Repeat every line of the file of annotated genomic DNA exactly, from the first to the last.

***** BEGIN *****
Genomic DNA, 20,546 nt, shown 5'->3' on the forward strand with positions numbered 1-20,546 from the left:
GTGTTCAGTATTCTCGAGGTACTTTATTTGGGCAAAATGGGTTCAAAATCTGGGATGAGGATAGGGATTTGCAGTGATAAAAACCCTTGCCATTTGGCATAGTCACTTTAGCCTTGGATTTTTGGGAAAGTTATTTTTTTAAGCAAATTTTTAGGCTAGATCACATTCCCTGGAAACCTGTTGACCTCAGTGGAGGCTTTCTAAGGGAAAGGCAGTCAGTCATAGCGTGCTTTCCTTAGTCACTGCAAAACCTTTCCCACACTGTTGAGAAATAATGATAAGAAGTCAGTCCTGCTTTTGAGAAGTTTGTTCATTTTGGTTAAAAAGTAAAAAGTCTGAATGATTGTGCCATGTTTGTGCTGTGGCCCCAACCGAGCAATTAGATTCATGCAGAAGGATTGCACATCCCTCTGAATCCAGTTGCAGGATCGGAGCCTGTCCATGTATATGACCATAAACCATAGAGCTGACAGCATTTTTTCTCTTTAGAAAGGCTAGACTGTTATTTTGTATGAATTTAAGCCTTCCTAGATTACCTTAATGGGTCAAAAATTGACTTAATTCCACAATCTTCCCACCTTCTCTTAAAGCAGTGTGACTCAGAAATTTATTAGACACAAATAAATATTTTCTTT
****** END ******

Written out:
Genomic DNA, 20,546 nt, shown 5'->3' on the forward strand with positions numbered 1-20,546 from the left:
GTGTTCAGTATTCTCGAGGTACTTTATTTGGGCAAAATGGGTTCAAAATCTGGGATGAGGATAGGGATTTGCAGTGATAAAAACCCTTGCCATTTGGCATAGTCACTTTAGCCTTGGATTTTTGGGAAAGTTATTTTTTTAAGCAAATTTTTAGGCTAGATCACATTCCCTGGAAACCTGTTGACCTCAGTGGAGGCTTTCTAAGGGAAAGGCAGTCAGTCATAGCGTGCTTTCCTTAGTCACTGCAAAACCTTTCCCACACTGTTGAGAAATAATGATAAGAAGTCAGTCCTGCTTTTGAGAAGTTTGTTCATTTTGGTTAAAAAGTAAAAAGTCTGAATGATTGTGCCATGTTTGTGCTGTGGCCCCAACCGAGCAATTAGATTCATGCAGAAGGATTGCACATCCCTCTGAATCCAGTTGCAGGATCGGAGCCTGTCCATGTATATGACCATAAACCATAGAGCTGACAGCATTTTTTCTCTTTAGAAAGGCTAGACTGTTATTTTGTATGAATTTAAGCCTTCCTAGATTACCTTAATGGGTCAAAAATTGACTTAATTCCACAATCTTCCCACCTTCTCTTAAAGCAGTGTGACTCAGAAATTTATTAGACACAAATAAATATTTTCTTT